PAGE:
Misclassification affects 10-20 percent of employees and costs them – and states –  hundreds of millions of dollars in unpaid wages and taxes. It affects workers in every industry, from domestic workers to truck drivers. Recent court cases highlight the pervasiveness of misclassification. FedEx settled for $228 million dollars after the Ninth Circuit found that 2,300 delivery drivers had been misclassified as independent contractors. Lyft is paying up $27 million to settle misclassification claims. The Obama administration’s guidance was an essential step to combat this massive problem and protect all workers.  

Withdrawing the guidance will affect middle-class people nationwide. The DOL has now signaled that employee misclassification will no longer be a priority. Employers will again more easily be able to misclassify employees as independent contractors, to avoid paying workers properly and protecting their safety and health. It will also be more difficult to establish a joint employer relationship, and therefore to hold all the involved parties responsible, where workers’ rights are violated. Big corporations love the Trump administration’s withdrawal of the Obama-era guidance – it puts more money in the executives’ pockets, at the expense of their workers.

Moving forward, workers and employment attorneys should pay attention to whether and how DOL enforces misclassification cases and who Trump appoints to the two open spots on the National Labor Relations Board (NLRB). In a 3-2 decision, the Obama-era NLRB adopted the broad interpretation of joint employer. If the DOL does not aggressively enforce misclassification cases, and the NLRB returns to a narrow interpretation of which companies are responsible to workers, everyone will begin to feel the effects of Trump’s abandonment of American workers.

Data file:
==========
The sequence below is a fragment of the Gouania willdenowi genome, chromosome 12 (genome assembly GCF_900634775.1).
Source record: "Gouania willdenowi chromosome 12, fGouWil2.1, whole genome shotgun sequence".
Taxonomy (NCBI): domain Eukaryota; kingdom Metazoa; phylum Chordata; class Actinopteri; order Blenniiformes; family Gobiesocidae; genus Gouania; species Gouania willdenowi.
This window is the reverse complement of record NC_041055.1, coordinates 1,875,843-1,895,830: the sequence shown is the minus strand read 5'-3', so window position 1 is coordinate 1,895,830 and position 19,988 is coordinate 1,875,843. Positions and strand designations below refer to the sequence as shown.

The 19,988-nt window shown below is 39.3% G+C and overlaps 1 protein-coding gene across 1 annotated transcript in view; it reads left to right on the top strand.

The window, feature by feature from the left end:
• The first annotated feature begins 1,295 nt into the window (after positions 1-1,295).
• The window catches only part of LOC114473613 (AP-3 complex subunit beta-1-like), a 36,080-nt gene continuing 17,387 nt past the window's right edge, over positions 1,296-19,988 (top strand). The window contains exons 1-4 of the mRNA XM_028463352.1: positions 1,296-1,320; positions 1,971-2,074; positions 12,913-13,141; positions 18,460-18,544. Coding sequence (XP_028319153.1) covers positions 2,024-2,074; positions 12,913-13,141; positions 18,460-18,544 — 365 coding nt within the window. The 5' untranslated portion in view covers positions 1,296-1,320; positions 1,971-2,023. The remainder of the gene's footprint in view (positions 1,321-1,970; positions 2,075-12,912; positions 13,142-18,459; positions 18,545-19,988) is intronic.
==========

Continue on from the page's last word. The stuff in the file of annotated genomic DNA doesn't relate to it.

Monday, June 5, 2017

Seventh Circuit Holds that Discrimination against Transgender Student is Cognizable Sex Discrimination under Title IX and the 14th Amendment

The U.S. Court of Appeals for the Seventh Circuit has affirmed a preliminary injunction requiring a Wisconsin high school to permit a transgendered male student to use the boys’ bathrooms. (Link to the landmark opinion in Whitaker v. Kenosha Unified School District here.) In affirming the preliminary injunction, the Court ruled that the student – Ash Whitaker – could state a claim for sex discrimination based on his transgender status under Title IX of the Education Amendments Act of 1972 and the Equal Protection Clause of the 14th Amendment. The decision has wide-ranging implications outside the context of education, particularly for employment law, as the Court described the close relationship between Title IX and Title VII (of the Civil Rights Act of 1964, prohibiting employment discrimination), and largely relied on case law developed under Title VII to reach its conclusion. The ruling is also significant because it comes on the heels of the Trump Administration’s cruel decision in February 2017 to rescind President Obama’s administrative guidance stating that schools should permit students to use bathrooms consistent with their gender identity.

Ash, a high school senior who has just graduated, first came out as a transgender male to his family in eighth grade and began to publicly transition shortly thereafter, a process that included hormone replacement therapy and a legal name change. Ash and his mother repeatedly requested permission for him to use the boys’ bathroom while at school. The school repeatedly denied the requests, telling Ash he could only use the girls’ bathrooms or a staff-only gender-neutral bathroom located far from his classes. Ash did not want to undermine his transition by using the girls’ bathroom, and did not want to draw further attention to himself as the only student with access to the staff-only bathroom (not to mention the fact that using the staff-only bathroom made it impossible to get to class on time).

Ash alternated between restricting his water intake, resulting in adverse health effects, and sneaking into the boys’ bathroom. Ash and his mother continued to ask the school for relief, without results. The school demanded medical documentation, which Ash provided, but, ultimately, the school stated that it could not honor the request unless Ash completed a surgical transition, notwithstanding that the procedure is prohibited for minors. At one point, the school instructed its security guards to monitor Ash’s bathroom use, and he was removed from class for failing to comply with the school’s unwritten and inconsistent policies. Throughout this course of events, Ash’s symptoms of depression worsened, leading to suicidal ideation.